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Google warned to update privacy policies by Information Commissioner’s Office

The Information Commissioner’s Office urged Google to change its privacy policies that it believes are in breach of the Data Protection Act in the UK.

Google has been given until September 20 to make changes to its privacy policies that the ICO say are in breach of the Data Protection Act because of its insufficient user information.

Following similar motions taken by the Spanish and French data protection watchdogs, the ICO’s action is in response to the radical changes made to Google’s small print last year.

The changes meant that Google was creating a single profile detailing users’ interests and activities from data collected from Google searches, YouTube, Gmail and dozens of other services owned and controlled by the search engine giant.

“We have today written to Google to confirm our finding relating to the update of the company’s privacy policy,” said an ICO spokesperson. “In our letter we confirm that its updated privacy policy raises serious questions about its compliance with the UK Data Protection Act.”

Many European regulators called for Google to put a stop to the changes before they came into force, but to no avail.

“In particular, we believe that the updated policy does not provide sufficient information to enable UK users of Google’s services to understand how their data will be used across all of the company’s products.”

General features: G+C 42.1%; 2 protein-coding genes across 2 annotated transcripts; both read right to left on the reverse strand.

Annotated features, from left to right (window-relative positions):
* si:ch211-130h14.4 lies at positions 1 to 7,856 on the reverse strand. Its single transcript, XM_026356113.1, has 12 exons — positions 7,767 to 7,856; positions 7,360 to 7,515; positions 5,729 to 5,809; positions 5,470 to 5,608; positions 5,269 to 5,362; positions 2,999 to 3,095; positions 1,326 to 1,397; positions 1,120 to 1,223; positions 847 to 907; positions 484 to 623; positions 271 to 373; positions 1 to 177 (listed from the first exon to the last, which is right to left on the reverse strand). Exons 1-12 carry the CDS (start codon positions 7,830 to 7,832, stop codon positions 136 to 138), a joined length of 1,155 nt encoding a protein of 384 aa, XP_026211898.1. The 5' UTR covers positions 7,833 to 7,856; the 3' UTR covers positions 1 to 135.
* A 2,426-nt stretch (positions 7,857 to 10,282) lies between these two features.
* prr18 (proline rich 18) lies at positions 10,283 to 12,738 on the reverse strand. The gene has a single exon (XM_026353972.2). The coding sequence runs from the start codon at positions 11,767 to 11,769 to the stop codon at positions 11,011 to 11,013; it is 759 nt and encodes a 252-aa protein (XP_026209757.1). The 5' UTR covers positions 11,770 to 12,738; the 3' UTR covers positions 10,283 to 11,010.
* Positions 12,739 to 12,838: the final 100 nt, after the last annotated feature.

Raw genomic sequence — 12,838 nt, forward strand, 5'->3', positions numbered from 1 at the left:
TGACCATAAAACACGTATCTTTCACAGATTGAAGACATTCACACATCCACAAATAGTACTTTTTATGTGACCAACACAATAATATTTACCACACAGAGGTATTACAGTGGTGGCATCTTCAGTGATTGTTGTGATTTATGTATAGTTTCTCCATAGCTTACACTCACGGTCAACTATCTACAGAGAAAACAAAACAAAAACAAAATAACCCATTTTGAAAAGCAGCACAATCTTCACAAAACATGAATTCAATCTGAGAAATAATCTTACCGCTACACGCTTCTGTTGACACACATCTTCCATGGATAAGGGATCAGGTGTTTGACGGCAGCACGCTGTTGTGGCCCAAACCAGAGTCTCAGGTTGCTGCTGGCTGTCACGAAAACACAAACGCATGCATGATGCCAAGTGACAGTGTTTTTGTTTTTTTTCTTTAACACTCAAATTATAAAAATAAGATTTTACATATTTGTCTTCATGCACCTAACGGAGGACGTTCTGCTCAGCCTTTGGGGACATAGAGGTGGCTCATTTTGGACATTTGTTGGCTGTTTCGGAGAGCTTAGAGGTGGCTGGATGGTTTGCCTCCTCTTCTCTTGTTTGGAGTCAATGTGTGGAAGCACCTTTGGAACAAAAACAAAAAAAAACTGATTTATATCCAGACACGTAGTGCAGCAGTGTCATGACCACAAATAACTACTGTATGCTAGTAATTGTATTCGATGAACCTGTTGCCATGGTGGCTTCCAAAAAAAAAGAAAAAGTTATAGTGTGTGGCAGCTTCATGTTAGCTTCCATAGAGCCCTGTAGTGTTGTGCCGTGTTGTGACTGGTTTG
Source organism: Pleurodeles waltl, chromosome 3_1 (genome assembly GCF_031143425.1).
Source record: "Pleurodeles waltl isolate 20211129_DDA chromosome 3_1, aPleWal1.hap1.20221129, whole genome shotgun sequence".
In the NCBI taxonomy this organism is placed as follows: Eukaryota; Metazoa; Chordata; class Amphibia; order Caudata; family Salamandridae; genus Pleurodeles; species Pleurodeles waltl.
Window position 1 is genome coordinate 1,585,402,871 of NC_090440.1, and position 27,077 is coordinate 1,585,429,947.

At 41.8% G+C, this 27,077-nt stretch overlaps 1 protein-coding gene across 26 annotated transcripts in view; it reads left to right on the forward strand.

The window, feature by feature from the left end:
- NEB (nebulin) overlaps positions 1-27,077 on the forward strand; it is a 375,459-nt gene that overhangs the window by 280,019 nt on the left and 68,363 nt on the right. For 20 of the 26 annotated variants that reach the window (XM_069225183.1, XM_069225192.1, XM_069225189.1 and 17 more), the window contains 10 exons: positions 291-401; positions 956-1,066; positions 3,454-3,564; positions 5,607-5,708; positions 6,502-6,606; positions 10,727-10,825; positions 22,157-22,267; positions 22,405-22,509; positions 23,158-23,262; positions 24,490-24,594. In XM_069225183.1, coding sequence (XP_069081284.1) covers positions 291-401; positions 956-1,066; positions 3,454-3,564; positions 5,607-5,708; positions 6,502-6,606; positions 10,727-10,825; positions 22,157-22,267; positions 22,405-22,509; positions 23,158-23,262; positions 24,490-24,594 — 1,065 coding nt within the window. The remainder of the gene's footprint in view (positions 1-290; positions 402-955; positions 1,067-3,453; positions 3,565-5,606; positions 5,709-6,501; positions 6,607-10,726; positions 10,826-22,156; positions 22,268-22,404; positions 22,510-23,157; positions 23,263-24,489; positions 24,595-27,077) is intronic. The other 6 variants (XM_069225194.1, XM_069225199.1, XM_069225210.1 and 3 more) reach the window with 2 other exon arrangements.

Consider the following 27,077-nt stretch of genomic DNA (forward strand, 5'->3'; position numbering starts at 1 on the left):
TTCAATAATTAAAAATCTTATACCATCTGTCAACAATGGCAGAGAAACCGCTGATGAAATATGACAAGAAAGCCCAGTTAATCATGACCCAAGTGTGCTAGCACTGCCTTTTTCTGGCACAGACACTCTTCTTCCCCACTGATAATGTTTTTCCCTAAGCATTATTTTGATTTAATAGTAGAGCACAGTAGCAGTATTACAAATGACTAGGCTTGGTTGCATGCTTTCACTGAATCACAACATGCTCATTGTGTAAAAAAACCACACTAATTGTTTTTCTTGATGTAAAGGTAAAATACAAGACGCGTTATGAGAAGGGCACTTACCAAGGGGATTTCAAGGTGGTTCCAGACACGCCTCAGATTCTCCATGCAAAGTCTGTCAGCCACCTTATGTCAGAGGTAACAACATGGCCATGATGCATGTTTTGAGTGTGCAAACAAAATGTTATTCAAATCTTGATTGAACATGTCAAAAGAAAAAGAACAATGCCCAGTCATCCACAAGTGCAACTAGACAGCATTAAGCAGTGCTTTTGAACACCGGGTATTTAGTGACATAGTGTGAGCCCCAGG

The ICO’s legal powers mean it could fine Google up to £500,000 if it fails to change its privacy policies by September 20. However, seeing as Google’s revenues in the UK were already £920 miilion for the opening three months of 2013, it does seem like a drop in a rather large ocean for the search engine giant.

“Google must now amend their privacy policy to make it more informative for individual service users. Failure to take the necessary action to improve the policies compliance with the Data Protection Act by 20 September will leave the company open to the possibility of formal enforcement action.”

Google has always maintained its privacy policies comply with European data protection laws and has reiterated that fact in light of the recent actions taken against it.

Next, read the Google Glass privacy problem – and how to solve it.

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